Certain heart sound configurations mimic a split second heart sound.

One of these conditions is a late systolic click plus a single second heart sound (S2). Since the late systolic click occurs just before the S2 it is easy to confuse the two with a split S2.

Listen carefully to the two sounds. If the first of the pair is of higher frequency and shorter duration than the second, it is a late systolic click followed by a single second heart sound.

Another way of distinguishing a late systolic click from a split S2 is to move the stethoscope head to the pulmonic area. The late systolic click will disappear and you will only hear the single S2.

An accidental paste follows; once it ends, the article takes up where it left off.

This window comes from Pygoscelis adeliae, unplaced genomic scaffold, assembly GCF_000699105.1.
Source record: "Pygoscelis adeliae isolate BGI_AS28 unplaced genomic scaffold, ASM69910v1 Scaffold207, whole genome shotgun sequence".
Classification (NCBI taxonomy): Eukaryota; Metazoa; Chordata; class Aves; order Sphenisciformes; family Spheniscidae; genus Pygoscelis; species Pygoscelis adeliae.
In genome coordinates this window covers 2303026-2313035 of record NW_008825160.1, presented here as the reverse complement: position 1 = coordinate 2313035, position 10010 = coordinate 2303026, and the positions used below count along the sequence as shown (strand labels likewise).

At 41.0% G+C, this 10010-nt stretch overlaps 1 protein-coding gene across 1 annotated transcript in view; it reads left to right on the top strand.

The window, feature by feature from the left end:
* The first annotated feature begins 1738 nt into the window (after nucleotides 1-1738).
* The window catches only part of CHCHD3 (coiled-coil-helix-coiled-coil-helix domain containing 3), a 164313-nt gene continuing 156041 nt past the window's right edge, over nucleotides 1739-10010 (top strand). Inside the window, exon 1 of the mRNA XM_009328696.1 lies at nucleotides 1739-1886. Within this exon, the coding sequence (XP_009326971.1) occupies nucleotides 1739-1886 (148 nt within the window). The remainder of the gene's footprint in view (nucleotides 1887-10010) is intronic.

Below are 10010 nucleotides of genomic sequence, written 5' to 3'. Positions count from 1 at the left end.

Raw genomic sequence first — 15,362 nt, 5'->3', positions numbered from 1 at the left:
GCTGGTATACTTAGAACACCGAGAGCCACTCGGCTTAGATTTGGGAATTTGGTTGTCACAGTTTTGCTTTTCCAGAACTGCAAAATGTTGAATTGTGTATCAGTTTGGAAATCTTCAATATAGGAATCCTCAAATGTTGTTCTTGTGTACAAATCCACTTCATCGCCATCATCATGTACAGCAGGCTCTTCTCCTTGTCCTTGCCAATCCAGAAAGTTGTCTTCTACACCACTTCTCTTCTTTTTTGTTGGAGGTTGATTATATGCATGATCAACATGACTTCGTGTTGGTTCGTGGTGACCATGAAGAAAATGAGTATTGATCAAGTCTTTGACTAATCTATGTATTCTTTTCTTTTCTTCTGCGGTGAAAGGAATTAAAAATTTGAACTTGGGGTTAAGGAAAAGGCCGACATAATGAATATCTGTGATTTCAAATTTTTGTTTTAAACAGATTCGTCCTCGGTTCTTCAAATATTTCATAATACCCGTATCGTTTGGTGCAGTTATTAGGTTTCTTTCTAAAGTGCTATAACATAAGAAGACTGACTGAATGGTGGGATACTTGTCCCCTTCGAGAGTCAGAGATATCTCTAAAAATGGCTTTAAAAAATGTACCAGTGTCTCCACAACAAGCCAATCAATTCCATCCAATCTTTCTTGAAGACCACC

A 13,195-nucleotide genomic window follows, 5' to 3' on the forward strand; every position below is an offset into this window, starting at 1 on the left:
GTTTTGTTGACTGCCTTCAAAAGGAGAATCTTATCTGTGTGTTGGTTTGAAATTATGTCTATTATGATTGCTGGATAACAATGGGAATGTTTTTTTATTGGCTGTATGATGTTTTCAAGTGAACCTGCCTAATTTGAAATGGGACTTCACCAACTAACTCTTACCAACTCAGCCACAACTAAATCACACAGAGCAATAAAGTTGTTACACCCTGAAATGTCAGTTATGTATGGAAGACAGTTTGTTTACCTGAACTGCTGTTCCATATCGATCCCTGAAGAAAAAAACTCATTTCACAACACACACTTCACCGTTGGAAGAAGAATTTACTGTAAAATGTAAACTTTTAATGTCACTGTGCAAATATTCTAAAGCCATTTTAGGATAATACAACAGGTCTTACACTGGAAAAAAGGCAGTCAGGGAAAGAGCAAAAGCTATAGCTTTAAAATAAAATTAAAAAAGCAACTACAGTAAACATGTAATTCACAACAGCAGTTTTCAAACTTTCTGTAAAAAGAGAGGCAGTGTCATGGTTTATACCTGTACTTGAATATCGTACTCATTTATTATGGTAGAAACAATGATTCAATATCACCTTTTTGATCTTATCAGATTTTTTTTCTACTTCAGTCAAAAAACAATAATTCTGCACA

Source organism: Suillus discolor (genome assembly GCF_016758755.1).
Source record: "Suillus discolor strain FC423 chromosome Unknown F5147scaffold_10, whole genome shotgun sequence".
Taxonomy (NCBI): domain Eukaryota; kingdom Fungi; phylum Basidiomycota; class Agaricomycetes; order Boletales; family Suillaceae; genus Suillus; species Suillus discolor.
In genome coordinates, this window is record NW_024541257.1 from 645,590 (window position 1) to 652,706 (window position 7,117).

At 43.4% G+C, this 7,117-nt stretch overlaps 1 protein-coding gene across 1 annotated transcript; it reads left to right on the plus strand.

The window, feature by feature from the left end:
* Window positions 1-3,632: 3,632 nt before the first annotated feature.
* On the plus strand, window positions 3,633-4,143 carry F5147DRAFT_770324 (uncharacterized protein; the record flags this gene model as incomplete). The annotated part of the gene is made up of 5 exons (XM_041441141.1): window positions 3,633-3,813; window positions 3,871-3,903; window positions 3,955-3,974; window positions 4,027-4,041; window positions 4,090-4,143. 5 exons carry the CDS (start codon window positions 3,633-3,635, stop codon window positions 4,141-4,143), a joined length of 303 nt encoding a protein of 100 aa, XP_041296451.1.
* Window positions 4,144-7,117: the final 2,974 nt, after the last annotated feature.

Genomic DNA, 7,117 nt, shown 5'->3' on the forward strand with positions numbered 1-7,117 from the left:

A late systolic click is caused by degeneration of the mitral valve leaflets. This degeneration causes the closing of the leaflets to make a "clicking" sound during late systole.

On the Anatomy tab you will see prolapse of the anterior lateral mitral valve leaflet which is the cause of the late systolic click.